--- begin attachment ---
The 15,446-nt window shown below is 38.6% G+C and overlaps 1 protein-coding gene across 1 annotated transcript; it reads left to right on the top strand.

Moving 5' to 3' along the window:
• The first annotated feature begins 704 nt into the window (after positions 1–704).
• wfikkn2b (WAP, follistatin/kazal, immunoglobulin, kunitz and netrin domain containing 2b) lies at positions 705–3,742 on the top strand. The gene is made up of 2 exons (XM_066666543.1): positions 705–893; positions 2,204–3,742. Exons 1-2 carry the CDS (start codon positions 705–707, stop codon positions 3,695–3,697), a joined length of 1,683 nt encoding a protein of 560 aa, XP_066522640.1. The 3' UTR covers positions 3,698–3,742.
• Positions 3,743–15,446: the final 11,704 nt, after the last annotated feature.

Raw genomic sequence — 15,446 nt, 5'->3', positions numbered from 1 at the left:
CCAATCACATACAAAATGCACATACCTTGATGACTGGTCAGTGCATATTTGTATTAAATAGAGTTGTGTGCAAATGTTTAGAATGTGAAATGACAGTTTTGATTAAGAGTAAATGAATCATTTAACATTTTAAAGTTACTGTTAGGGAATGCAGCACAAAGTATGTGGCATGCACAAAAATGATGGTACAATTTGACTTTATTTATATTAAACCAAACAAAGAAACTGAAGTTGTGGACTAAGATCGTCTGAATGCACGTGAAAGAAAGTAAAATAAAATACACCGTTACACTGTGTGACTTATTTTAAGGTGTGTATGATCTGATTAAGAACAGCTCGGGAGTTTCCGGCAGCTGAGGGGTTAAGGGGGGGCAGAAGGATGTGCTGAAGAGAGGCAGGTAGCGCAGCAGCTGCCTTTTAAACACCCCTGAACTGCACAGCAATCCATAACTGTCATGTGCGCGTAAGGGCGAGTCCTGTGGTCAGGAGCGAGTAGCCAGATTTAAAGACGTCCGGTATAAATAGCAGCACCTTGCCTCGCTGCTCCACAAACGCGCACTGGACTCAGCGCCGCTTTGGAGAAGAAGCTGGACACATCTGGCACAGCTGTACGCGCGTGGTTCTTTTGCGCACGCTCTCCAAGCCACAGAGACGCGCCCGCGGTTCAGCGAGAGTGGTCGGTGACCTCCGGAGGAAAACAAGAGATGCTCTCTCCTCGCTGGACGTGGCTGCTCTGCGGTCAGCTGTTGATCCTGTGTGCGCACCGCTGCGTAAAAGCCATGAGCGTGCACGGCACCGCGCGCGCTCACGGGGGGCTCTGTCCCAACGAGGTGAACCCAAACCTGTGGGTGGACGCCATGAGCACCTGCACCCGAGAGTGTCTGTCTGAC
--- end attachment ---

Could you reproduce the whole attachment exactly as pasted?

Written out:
The 15,446-nt window shown below is 38.6% G+C and overlaps 1 protein-coding gene across 1 annotated transcript; it reads left to right on the top strand.

Moving 5' to 3' along the window:
• The first annotated feature begins 704 nt into the window (after positions 1–704).
• wfikkn2b (WAP, follistatin/kazal, immunoglobulin, kunitz and netrin domain containing 2b) lies at positions 705–3,742 on the top strand. The gene is made up of 2 exons (XM_066666543.1): positions 705–893; positions 2,204–3,742. Exons 1-2 carry the CDS (start codon positions 705–707, stop codon positions 3,695–3,697), a joined length of 1,683 nt encoding a protein of 560 aa, XP_066522640.1. The 3' UTR covers positions 3,698–3,742.
• Positions 3,743–15,446: the final 11,704 nt, after the last annotated feature.

Raw genomic sequence — 15,446 nt, 5'->3', positions numbered from 1 at the left:
CCAATCACATACAAAATGCACATACCTTGATGACTGGTCAGTGCATATTTGTATTAAATAGAGTTGTGTGCAAATGTTTAGAATGTGAAATGACAGTTTTGATTAAGAGTAAATGAATCATTTAACATTTTAAAGTTACTGTTAGGGAATGCAGCACAAAGTATGTGGCATGCACAAAAATGATGGTACAATTTGACTTTATTTATATTAAACCAAACAAAGAAACTGAAGTTGTGGACTAAGATCGTCTGAATGCACGTGAAAGAAAGTAAAATAAAATACACCGTTACACTGTGTGACTTATTTTAAGGTGTGTATGATCTGATTAAGAACAGCTCGGGAGTTTCCGGCAGCTGAGGGGTTAAGGGGGGGCAGAAGGATGTGCTGAAGAGAGGCAGGTAGCGCAGCAGCTGCCTTTTAAACACCCCTGAACTGCACAGCAATCCATAACTGTCATGTGCGCGTAAGGGCGAGTCCTGTGGTCAGGAGCGAGTAGCCAGATTTAAAGACGTCCGGTATAAATAGCAGCACCTTGCCTCGCTGCTCCACAAACGCGCACTGGACTCAGCGCCGCTTTGGAGAAGAAGCTGGACACATCTGGCACAGCTGTACGCGCGTGGTTCTTTTGCGCACGCTCTCCAAGCCACAGAGACGCGCCCGCGGTTCAGCGAGAGTGGTCGGTGACCTCCGGAGGAAAACAAGAGATGCTCTCTCCTCGCTGGACGTGGCTGCTCTGCGGTCAGCTGTTGATCCTGTGTGCGCACCGCTGCGTAAAAGCCATGAGCGTGCACGGCACCGCGCGCGCTCACGGGGGGCTCTGTCCCAACGAGGTGAACCCAAACCTGTGGGTGGACGCCATGAGCACCTGCACCCGAGAGTGTCTGTCTGAC